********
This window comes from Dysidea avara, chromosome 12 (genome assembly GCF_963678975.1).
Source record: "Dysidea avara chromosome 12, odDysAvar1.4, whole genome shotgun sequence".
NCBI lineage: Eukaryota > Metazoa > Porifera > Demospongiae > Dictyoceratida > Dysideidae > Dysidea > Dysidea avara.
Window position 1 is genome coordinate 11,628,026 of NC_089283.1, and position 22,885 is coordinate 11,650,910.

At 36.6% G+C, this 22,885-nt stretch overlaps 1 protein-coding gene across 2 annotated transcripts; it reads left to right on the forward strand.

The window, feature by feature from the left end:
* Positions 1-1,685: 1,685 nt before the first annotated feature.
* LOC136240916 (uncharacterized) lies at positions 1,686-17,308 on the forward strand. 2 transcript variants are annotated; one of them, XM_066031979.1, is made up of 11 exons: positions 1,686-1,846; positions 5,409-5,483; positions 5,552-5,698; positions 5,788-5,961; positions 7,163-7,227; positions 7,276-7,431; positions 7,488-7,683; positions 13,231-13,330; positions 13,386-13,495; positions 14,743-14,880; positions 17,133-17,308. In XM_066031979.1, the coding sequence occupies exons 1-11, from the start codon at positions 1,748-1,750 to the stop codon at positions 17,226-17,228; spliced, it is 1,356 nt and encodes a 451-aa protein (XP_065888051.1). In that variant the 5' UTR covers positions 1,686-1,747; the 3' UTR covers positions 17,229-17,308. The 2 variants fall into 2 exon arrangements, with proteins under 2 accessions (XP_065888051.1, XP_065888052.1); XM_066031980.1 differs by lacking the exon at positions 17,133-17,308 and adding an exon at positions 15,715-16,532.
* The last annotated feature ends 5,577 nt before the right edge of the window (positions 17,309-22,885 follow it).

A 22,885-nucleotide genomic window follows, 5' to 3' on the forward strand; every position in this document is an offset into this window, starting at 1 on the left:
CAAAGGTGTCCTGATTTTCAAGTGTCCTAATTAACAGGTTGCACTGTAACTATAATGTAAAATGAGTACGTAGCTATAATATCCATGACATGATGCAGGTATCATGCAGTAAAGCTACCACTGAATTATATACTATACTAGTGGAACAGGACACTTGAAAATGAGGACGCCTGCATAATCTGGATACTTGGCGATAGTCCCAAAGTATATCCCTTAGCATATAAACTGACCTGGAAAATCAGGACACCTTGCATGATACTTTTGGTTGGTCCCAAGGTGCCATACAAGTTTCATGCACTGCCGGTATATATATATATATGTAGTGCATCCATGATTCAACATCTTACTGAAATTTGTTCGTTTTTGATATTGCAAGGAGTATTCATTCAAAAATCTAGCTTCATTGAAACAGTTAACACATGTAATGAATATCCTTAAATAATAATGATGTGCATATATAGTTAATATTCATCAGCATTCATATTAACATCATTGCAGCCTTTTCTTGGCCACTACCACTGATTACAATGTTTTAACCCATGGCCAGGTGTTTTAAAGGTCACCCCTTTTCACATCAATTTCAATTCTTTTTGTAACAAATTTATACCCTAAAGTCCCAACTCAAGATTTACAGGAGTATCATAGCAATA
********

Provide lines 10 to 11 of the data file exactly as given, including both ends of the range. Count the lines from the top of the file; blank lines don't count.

A 22,885-nucleotide genomic window follows, 5' to 3' on the forward strand; every position in this document is an offset into this window, starting at 1 on the left:
CAAAGGTGTCCTGATTTTCAAGTGTCCTAATTAACAGGTTGCACTGTAACTATAATGTAAAATGAGTACGTAGCTATAATATCCATGACATGATGCAGGTATCATGCAGTAAAGCTACCACTGAATTATATACTATACTAGTGGAACAGGACACTTGAAAATGAGGACGCCTGCATAATCTGGATACTTGGCGATAGTCCCAAAGTATATCCCTTAGCATATAAACTGACCTGGAAAATCAGGACACCTTGCATGATACTTTTGGTTGGTCCCAAGGTGCCATACAAGTTTCATGCACTGCCGGTATATATATATATATGTAGTGCATCCATGATTCAACATCTTACTGAAATTTGTTCGTTTTTGATATTGCAAGGAGTATTCATTCAAAAATCTAGCTTCATTGAAACAGTTAACACATGTAATGAATATCCTTAAATAATAATGATGTGCATATATAGTTAATATTCATCAGCATTCATATTAACATCATTGCAGCCTTTTCTTGGCCACTACCACTGATTACAATGTTTTAACCCATGGCCAGGTGTTTTAAAGGTCACCCCTTTTCACATCAATTTCAATTCTTTTTGTAACAAATTTATACCCTAAAGTCCCAACTCAAGATTTACAGGAGTATCATAGCAATA